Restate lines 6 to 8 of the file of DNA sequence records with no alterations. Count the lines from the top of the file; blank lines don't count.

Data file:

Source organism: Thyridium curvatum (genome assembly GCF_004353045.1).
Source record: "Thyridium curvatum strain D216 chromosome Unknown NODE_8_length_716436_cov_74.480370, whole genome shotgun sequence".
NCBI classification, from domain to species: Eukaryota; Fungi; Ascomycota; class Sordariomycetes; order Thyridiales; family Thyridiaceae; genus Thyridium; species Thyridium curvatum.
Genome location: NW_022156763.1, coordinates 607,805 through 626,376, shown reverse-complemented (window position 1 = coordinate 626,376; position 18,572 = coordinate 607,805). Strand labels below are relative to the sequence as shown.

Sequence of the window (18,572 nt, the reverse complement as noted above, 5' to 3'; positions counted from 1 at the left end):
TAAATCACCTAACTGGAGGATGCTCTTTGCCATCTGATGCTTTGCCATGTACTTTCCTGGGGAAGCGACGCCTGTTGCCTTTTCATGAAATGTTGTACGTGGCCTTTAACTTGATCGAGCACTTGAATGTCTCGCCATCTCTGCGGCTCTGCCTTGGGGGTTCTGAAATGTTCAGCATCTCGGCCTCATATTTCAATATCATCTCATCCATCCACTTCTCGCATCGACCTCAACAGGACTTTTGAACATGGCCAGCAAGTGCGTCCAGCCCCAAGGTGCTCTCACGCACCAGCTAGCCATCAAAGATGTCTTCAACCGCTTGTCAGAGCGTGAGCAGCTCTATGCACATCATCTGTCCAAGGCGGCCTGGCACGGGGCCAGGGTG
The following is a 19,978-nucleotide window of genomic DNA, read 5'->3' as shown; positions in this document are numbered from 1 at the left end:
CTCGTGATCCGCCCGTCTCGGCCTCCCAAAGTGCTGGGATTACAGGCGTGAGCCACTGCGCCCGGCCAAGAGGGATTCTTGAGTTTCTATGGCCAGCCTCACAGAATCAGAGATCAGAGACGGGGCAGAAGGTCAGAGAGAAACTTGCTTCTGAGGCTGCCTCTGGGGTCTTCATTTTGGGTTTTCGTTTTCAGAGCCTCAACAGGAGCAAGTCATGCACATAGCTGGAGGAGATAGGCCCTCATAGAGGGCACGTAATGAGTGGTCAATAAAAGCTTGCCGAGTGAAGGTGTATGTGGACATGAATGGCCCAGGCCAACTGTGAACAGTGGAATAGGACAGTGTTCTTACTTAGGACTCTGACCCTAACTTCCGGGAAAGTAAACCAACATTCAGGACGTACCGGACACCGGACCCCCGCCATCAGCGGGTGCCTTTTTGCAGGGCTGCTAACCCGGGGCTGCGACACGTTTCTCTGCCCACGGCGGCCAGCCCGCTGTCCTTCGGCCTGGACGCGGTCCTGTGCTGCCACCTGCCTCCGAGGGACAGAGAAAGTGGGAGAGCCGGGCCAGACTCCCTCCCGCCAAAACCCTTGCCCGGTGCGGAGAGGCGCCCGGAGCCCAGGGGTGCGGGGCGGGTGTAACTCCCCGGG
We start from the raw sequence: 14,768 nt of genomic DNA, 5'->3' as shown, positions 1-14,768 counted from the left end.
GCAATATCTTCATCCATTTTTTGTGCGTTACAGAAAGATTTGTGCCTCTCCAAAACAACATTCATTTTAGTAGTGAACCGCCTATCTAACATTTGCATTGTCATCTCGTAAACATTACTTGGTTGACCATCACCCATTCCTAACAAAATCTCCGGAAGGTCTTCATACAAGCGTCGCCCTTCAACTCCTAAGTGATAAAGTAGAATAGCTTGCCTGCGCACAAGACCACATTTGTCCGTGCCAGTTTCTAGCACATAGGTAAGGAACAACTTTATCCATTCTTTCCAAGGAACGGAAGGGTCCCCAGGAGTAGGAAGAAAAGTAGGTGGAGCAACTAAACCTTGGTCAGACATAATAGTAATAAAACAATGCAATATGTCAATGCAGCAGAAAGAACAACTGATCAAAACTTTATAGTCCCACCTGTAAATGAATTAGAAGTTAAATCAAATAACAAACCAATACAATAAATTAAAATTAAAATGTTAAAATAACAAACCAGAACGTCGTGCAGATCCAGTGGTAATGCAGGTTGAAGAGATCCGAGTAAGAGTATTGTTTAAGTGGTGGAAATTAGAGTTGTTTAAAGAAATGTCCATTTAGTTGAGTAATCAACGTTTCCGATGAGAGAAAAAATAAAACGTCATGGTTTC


TAAATCACCTAACTGGAGGATGCTCTTTGCCATCTGATGCTTTGCCATGTACTTTCCTGGGGAAGCGACGCCTGTTGCCTTTTCATGAAATGTTGTACGTGGCCTTTAACTTGATCGAGCACTTGAATGTCTCGCCATCTCTGCGGCTCTGCCTTGGGGGTTCTGAAATGTTCAGCATCTCGGCCTCATATTTCAATATCATCTCATCCATCCACTTCTCGCATCGACCTCAACAGGACTTTTGAACATGGCCAGCAAGTGCGTCCAGCCCCAAGGTGCTCTCACGCACCAGCTAGCCATCAAAGATGTCTTCAACCGCTTGTCAGAGCGTGAGCAGCTCTATGCACATCATCTGTCCAAGGCGGCCTGGCACGGGGCCAGGGTG
The following is a 19,978-nucleotide window of genomic DNA, read 5'->3' as shown; positions in this document are numbered from 1 at the left end:
CTCGTGATCCGCCCGTCTCGGCCTCCCAAAGTGCTGGGATTACAGGCGTGAGCCACTGCGCCCGGCCAAGAGGGATTCTTGAGTTTCTATGGCCAGCCTCACAGAATCAGAGATCAGAGACGGGGCAGAAGGTCAGAGAGAAACTTGCTTCTGAGGCTGCCTCTGGGGTCTTCATTTTGGGTTTTCGTTTTCAGAGCCTCAACAGGAGCAAGTCATGCACATAGCTGGAGGAGATAGGCCCTCATAGAGGGCACGTAATGAGTGGTCAATAAAAGCTTGCCGAGTGAAGGTGTATGTGGACATGAATGGCCCAGGCCAACTGTGAACAGTGGAATAGGACAGTGTTCTTACTTAGGACTCTGACCCTAACTTCCGGGAAAGTAAACCAACATTCAGGACGTACCGGACACCGGACCCCCGCCATCAGCGGGTGCCTTTTTGCAGGGCTGCTAACCCGGGGCTGCGACACGTTTCTCTGCCCACGGCGGCCAGCCCGCTGTCCTTCGGCCTGGACGCGGTCCTGTGCTGCCACCTGCCTCCGAGGGACAGAGAAAGTGGGAGAGCCGGGCCAGACTCCCTCCCGCCAAAACCCTTGCCCGGTGCGGAGAGGCGCCCGGAGCCCAGGGGTGCGGGGCGGGTGTAACTCCCCGGG